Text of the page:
A ban on unregulated investments in self-invested personal pensions would lack proportion, the FCA has told MPs.
Field asked the FCA if it is considering a ban of unregulated or non-standard investments altogether from Sipps.
In her response published today, Butler says suitable advice and effective due diligence checks by Sipp operators are a more proportionate way of protecting consumers than an outright ban.
She adds not all unregulated or non-standard investments are high risk like commercial property and fixed term deposit accounts.
The committee also asked what value and proportion of funds transferred from DB pension schemes into Sipps in the past two years are held in non-standard or unregulated investments.
Butler says the FCA collected data from all Sipp operators in 2015 and 2017, which shows nearly £6bn non-standard investments were held in Sipps at September 2017.
This accounts for 2 per cent of the total £300bn assets under management in the largest contract-based Sipp operators as at March 2017.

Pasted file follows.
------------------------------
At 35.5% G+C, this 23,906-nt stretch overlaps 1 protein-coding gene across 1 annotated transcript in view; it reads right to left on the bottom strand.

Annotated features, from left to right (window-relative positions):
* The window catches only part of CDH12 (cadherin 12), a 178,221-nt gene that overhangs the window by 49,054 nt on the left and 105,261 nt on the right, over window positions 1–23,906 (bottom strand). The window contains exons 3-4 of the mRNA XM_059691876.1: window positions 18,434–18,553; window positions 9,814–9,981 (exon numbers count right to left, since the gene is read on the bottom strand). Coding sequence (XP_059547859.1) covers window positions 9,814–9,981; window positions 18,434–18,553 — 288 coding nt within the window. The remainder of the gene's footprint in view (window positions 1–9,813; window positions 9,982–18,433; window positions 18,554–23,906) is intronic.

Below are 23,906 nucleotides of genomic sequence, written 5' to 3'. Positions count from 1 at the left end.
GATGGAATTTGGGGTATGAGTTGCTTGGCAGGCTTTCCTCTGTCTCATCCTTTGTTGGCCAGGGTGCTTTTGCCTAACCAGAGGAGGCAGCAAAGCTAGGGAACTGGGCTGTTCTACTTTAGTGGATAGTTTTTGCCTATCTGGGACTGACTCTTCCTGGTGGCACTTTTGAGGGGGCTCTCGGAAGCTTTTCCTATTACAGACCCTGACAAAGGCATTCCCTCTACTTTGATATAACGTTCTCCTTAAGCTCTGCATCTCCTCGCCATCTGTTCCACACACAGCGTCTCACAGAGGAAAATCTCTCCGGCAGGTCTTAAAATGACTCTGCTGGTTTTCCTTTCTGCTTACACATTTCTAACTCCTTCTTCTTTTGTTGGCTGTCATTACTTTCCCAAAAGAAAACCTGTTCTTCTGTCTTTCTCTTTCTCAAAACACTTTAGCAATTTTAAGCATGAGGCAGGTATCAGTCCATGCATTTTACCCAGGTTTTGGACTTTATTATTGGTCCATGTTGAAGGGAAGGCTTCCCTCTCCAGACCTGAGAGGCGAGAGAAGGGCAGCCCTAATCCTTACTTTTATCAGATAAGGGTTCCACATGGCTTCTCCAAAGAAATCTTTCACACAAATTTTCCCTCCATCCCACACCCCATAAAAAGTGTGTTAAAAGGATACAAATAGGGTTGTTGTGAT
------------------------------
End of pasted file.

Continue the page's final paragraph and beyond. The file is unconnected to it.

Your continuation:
During 2017 the total amount withdrawn from DB funds was £22.4bn and the total sum of non-standard assets held in Sipps is significantly lower than the money taken out of DB schemes, she adds.
The committee also asked what powers the FCA has to punish Sipp providers for due diligence failings, and how these powers have been used.
Butler says where people place their pension into a Sipp there is usually a financial adviser involved, and often an unregulated introducer, who has given the advice.
She says the FCA has 33 open investigations into advisers it suspects of giving poor advice and is considering what action it might take in each case.
The FCA has already prohibited four financial advisers and banned another one from holding a senior position.
Butler references the FCA’s intervention in a recent civil court case to explain what due diligence it expects from Sipp providers in the context of accepting non-standard investments.
The FCA provided evidence in the Carey Pensions case where lorry driver Russell Adams alleges Carey Pensions missold him a Sipp in February 2012, when he put money into rental scheme Store First.
The verdict is expected this summer and could have wide repercussions for the Sipp industry if Carey Pensions loses.
The FCA has also submitted evidence to a judicial review into a Financial Ombudsman Service determination against Berkeley Burke Sipp Administration set for October in London.